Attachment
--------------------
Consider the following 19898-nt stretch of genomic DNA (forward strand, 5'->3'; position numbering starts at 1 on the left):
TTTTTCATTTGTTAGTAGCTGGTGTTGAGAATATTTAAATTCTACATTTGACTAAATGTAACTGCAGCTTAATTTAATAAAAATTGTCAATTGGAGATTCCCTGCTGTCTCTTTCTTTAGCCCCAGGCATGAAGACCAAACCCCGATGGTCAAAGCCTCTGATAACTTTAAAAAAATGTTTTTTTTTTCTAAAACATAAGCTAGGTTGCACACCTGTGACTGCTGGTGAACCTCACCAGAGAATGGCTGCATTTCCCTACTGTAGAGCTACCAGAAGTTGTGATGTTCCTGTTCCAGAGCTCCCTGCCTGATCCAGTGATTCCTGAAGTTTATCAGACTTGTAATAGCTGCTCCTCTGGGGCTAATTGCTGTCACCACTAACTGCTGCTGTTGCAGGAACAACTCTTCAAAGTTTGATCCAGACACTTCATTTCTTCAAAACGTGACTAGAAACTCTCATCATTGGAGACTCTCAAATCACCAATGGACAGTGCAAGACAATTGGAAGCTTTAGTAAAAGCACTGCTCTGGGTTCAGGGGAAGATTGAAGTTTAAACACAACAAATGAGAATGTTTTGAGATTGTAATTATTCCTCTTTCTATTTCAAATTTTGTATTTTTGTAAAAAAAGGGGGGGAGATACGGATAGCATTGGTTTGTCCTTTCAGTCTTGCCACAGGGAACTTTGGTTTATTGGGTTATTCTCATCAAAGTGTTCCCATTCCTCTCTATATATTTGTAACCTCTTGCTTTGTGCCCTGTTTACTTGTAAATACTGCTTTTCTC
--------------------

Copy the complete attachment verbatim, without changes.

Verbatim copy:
Consider the following 19898-nt stretch of genomic DNA (forward strand, 5'->3'; position numbering starts at 1 on the left):
TTTTTCATTTGTTAGTAGCTGGTGTTGAGAATATTTAAATTCTACATTTGACTAAATGTAACTGCAGCTTAATTTAATAAAAATTGTCAATTGGAGATTCCCTGCTGTCTCTTTCTTTAGCCCCAGGCATGAAGACCAAACCCCGATGGTCAAAGCCTCTGATAACTTTAAAAAAATGTTTTTTTTTTCTAAAACATAAGCTAGGTTGCACACCTGTGACTGCTGGTGAACCTCACCAGAGAATGGCTGCATTTCCCTACTGTAGAGCTACCAGAAGTTGTGATGTTCCTGTTCCAGAGCTCCCTGCCTGATCCAGTGATTCCTGAAGTTTATCAGACTTGTAATAGCTGCTCCTCTGGGGCTAATTGCTGTCACCACTAACTGCTGCTGTTGCAGGAACAACTCTTCAAAGTTTGATCCAGACACTTCATTTCTTCAAAACGTGACTAGAAACTCTCATCATTGGAGACTCTCAAATCACCAATGGACAGTGCAAGACAATTGGAAGCTTTAGTAAAAGCACTGCTCTGGGTTCAGGGGAAGATTGAAGTTTAAACACAACAAATGAGAATGTTTTGAGATTGTAATTATTCCTCTTTCTATTTCAAATTTTGTATTTTTGTAAAAAAAGGGGGGGAGATACGGATAGCATTGGTTTGTCCTTTCAGTCTTGCCACAGGGAACTTTGGTTTATTGGGTTATTCTCATCAAAGTGTTCCCATTCCTCTCTATATATTTGTAACCTCTTGCTTTGTGCCCTGTTTACTTGTAAATACTGCTTTTCTC